Earp v. Schmitz, 334 Ill. App. 382 (1948)

May 26, 1948 · Illinois Appellate Court · Gen. No. 44,253
334 Ill. App. 382

Leon S. Earp and Katherine F. Earp, Appellants, v. Herbert J. Schmitz and Central Steel Fabricating Company, Appellees.

Gen. No. 44,253.

*383Opinion filed May 26, 1948.

Rehearing denied June 9, 1948.

Released for publication June 10, 1948.

John B. Schmidt and Maxeield Weisbrod, both of Chicago, for appellants.

McMahon, Finn & Plunkett, of Chicago, for appellees.

Mr. Justice Kiley

delivered the opinion of the court. This is a forcible detainer action to gain possession of a one story factory building at 4227 North Knox Avenue, Chicago. Trial by the court without a jury resulted in a finding and judgment for defendants. Plaintiffs have appealed.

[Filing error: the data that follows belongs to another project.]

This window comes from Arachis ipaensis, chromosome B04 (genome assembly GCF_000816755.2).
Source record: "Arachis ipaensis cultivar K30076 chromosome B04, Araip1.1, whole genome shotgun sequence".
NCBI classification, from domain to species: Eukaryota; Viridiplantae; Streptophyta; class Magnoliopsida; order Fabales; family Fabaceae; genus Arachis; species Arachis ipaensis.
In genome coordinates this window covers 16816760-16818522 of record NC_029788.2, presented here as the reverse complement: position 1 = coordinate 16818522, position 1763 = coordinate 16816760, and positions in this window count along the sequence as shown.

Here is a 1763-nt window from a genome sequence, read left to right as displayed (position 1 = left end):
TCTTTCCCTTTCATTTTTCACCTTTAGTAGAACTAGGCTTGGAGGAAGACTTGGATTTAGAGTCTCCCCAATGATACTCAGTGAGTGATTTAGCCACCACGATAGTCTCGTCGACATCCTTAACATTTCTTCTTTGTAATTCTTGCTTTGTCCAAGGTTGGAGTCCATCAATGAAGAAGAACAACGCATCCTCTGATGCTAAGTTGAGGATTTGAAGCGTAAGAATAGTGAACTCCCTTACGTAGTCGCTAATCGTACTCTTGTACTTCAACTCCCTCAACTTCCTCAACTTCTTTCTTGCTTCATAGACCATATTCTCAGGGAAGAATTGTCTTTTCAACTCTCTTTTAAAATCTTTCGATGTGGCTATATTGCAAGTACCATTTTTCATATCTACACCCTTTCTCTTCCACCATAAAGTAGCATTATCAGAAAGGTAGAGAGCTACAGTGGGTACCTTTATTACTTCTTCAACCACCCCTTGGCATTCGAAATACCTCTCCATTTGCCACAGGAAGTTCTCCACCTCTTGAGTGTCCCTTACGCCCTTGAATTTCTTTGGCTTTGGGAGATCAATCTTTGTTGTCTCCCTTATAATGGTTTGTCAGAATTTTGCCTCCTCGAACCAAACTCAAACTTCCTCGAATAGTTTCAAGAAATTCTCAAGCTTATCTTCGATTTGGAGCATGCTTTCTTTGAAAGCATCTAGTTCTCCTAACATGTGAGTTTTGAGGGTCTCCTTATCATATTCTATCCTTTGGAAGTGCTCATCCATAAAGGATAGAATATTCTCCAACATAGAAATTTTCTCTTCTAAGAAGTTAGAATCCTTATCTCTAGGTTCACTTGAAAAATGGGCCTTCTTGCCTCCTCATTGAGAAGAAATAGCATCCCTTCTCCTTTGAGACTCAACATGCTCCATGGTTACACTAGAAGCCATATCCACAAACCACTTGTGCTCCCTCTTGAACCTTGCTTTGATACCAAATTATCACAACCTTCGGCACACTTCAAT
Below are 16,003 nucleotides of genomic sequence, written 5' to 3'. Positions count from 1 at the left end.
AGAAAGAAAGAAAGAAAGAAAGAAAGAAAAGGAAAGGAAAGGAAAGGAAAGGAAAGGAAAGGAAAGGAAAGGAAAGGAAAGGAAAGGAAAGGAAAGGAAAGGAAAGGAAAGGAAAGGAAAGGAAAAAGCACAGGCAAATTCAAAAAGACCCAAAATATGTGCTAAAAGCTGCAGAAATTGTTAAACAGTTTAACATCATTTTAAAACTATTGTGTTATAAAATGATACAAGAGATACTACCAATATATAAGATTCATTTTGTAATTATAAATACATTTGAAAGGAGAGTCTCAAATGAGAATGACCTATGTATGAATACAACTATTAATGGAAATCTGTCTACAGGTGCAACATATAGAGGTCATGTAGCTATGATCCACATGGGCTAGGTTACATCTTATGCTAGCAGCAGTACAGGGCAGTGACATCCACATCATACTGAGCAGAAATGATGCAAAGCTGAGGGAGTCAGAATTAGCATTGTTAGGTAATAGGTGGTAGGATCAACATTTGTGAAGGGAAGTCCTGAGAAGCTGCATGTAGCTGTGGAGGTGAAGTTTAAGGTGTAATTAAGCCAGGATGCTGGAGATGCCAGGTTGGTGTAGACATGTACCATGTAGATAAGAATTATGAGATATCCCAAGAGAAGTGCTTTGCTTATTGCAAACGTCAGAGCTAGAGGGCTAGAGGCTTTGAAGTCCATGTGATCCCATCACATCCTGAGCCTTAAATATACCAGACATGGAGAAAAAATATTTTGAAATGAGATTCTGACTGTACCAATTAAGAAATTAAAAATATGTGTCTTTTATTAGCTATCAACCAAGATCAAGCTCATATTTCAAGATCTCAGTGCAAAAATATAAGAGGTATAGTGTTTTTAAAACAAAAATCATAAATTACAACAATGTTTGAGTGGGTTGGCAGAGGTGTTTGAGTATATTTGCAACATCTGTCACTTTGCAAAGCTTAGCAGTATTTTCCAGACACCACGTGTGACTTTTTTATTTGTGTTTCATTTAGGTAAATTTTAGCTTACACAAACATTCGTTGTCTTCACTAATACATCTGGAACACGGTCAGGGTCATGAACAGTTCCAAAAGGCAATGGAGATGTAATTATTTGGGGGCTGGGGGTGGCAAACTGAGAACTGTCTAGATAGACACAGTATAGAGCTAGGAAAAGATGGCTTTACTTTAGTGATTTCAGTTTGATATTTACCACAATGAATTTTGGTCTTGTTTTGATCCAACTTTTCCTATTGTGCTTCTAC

Plaintiff Leon Earp, about the year 1936, went to work as a salesman for the Central Architectural Iron Works, a Corporation, “owned” by defendant Schmitz. In 1941 Earp and Schmitz formed a partnership to succeed the corporation and used the corporate name. In 1942 they made a lease for the Knox Avenue plant. The lease contained an option to purchase for about $45,000. In 1945 the partnership was dissolved and pursuant to the dissolution Earp purchased the *384property under the option and leased it to Schmitz, doing business as the Central Architectural Iron Works, hereinafter called the Iron Works.